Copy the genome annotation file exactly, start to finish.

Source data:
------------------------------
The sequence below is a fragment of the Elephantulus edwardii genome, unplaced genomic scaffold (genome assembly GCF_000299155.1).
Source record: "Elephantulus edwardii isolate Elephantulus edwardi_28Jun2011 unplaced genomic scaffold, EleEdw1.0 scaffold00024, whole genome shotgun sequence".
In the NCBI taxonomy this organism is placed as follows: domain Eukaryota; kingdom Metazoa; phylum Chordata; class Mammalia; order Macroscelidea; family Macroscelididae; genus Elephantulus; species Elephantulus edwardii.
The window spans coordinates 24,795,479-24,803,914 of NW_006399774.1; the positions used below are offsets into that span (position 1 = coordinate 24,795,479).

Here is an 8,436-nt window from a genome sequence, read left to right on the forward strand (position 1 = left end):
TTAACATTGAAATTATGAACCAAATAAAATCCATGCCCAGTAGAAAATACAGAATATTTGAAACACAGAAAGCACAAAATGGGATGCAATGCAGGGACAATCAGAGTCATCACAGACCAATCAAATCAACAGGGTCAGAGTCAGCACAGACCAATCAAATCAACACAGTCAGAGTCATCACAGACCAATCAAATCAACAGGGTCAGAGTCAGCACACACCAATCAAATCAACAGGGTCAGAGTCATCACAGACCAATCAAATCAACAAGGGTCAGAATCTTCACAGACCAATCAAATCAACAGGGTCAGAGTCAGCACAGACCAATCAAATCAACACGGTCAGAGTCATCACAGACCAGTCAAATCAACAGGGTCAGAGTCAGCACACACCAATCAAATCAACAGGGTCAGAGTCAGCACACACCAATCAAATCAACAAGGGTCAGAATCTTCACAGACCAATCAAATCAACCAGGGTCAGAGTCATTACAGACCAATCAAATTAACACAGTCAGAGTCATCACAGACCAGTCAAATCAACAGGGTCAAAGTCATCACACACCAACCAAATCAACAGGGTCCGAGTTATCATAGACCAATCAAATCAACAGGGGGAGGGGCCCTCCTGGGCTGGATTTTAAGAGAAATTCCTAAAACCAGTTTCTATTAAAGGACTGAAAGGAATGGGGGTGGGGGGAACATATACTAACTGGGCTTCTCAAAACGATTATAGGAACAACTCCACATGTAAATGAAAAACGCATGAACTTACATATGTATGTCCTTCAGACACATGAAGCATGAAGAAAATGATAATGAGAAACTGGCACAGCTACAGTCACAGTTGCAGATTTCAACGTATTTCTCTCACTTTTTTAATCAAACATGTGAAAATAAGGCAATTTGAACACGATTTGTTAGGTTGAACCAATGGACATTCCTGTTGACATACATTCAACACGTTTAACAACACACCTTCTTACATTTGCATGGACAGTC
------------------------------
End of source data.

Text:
The sequence below is a fragment of the Elephantulus edwardii genome, unplaced genomic scaffold (genome assembly GCF_000299155.1).
Source record: "Elephantulus edwardii isolate Elephantulus edwardi_28Jun2011 unplaced genomic scaffold, EleEdw1.0 scaffold00024, whole genome shotgun sequence".
In the NCBI taxonomy this organism is placed as follows: domain Eukaryota; kingdom Metazoa; phylum Chordata; class Mammalia; order Macroscelidea; family Macroscelididae; genus Elephantulus; species Elephantulus edwardii.
The window spans coordinates 24,795,479-24,803,914 of NW_006399774.1; the positions used below are offsets into that span (position 1 = coordinate 24,795,479).

Here is an 8,436-nt window from a genome sequence, read left to right on the forward strand (position 1 = left end):
TTAACATTGAAATTATGAACCAAATAAAATCCATGCCCAGTAGAAAATACAGAATATTTGAAACACAGAAAGCACAAAATGGGATGCAATGCAGGGACAATCAGAGTCATCACAGACCAATCAAATCAACAGGGTCAGAGTCAGCACAGACCAATCAAATCAACACAGTCAGAGTCATCACAGACCAATCAAATCAACAGGGTCAGAGTCAGCACACACCAATCAAATCAACAGGGTCAGAGTCATCACAGACCAATCAAATCAACAAGGGTCAGAATCTTCACAGACCAATCAAATCAACAGGGTCAGAGTCAGCACAGACCAATCAAATCAACACGGTCAGAGTCATCACAGACCAGTCAAATCAACAGGGTCAGAGTCAGCACACACCAATCAAATCAACAGGGTCAGAGTCAGCACACACCAATCAAATCAACAAGGGTCAGAATCTTCACAGACCAATCAAATCAACCAGGGTCAGAGTCATTACAGACCAATCAAATTAACACAGTCAGAGTCATCACAGACCAGTCAAATCAACAGGGTCAAAGTCATCACACACCAACCAAATCAACAGGGTCCGAGTTATCATAGACCAATCAAATCAACAGGGGGAGGGGCCCTCCTGGGCTGGATTTTAAGAGAAATTCCTAAAACCAGTTTCTATTAAAGGACTGAAAGGAATGGGGGTGGGGGGAACATATACTAACTGGGCTTCTCAAAACGATTATAGGAACAACTCCACATGTAAATGAAAAACGCATGAACTTACATATGTATGTCCTTCAGACACATGAAGCATGAAGAAAATGATAATGAGAAACTGGCACAGCTACAGTCACAGTTGCAGATTTCAACGTATTTCTCTCACTTTTTTAATCAAACATGTGAAAATAAGGCAATTTGAACACGATTTGTTAGGTTGAACCAATGGACATTCCTGTTGACATACATTCAACACGTTTAACAACACACCTTCTTACATTTGCATGGACAGTC